How did Erik Erikson raise his children

Psychology and philosophy, textbook [psychology part]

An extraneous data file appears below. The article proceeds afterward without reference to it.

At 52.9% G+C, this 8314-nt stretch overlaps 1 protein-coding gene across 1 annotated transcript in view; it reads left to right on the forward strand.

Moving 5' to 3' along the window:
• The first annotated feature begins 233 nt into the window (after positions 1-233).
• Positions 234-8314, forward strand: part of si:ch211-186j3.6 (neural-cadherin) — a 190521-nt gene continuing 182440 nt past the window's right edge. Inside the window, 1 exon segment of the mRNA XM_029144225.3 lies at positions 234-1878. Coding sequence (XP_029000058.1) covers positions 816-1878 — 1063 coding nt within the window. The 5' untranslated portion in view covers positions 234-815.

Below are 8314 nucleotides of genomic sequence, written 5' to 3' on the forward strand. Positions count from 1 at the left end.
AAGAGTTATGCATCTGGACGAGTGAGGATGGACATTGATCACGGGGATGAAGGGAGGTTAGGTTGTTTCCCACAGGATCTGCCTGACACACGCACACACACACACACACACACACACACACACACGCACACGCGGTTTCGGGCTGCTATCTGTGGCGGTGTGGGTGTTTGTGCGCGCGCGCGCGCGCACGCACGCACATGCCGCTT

142 6th level (approx. 16-30 years of age): The aim here is to establish intimate relationships, which, in view of the increasing pace of everyday and professional life and increasing mobility of people, was Erikson's model in the late 1950s developed when a problem became apparent. The ability to love and active participation in life are at the center of this period of life. Failure leads to isolation and withdrawal; Competition is then avoided as well as cooperation. 7th stage (approx. 30–60 years of age): This section focuses on concern for future generations (Erikson speaks of generativity). Own children are conceived and raised, but that does not exhaust the potential of this level. Erikson also considers teaching in general, including scientific, artistic and social engagement, to be generativity. In the case of failure, stagnation takes the place of generativity. 8th level (from around the age of 60): People are now starting to look back on their lives. If it seems to them to be successful, they are largely at peace with themselves; they accept their lives and reach a state of integrity. If, on the other hand, they see it as a failure, they bear the burden of their lives - and despair. Suggestions for independent further work Present Erikson's development model in comparison to the approaches of Freud and Mahler! What are the similarities, what are the most striking differences? As the first component of a healthy personality, I call the feeling of basic trust, by which I would like to understand an attitude towards oneself and the world based on the experiences of the first year of life. By “trust” I mean what is generally known as a feeling of being able to leave oneself, in relation to the credibility of others as well as the reliability of oneself. When I speak of it as a primal experience By that I mean that neither these components nor the components that come later are particularly conscious, in childhood as little as in adolescence. In fact, all of these criteria, when developed in childhood and integrated in adolescence, are reflected in the overall personality. Erik H. Erikson: Identity and Life Cycle (15th ed. 1995), p. 62. These remarks on basic trust make it clear how Erikson thinks his development model. If all stages go well, it should lead to a healthy personality. If this succeeds (to some extent), the positive experiences of the individual levels remain noticeable and recognizable in the overall result. Erikson assumed a close interaction between the individual and his environment when completing the individual levels. Essentially, he assumed that mutual recognition between the individual and the community to which it belongs would lead to a prosperous development and, above all, to its successful conclusion

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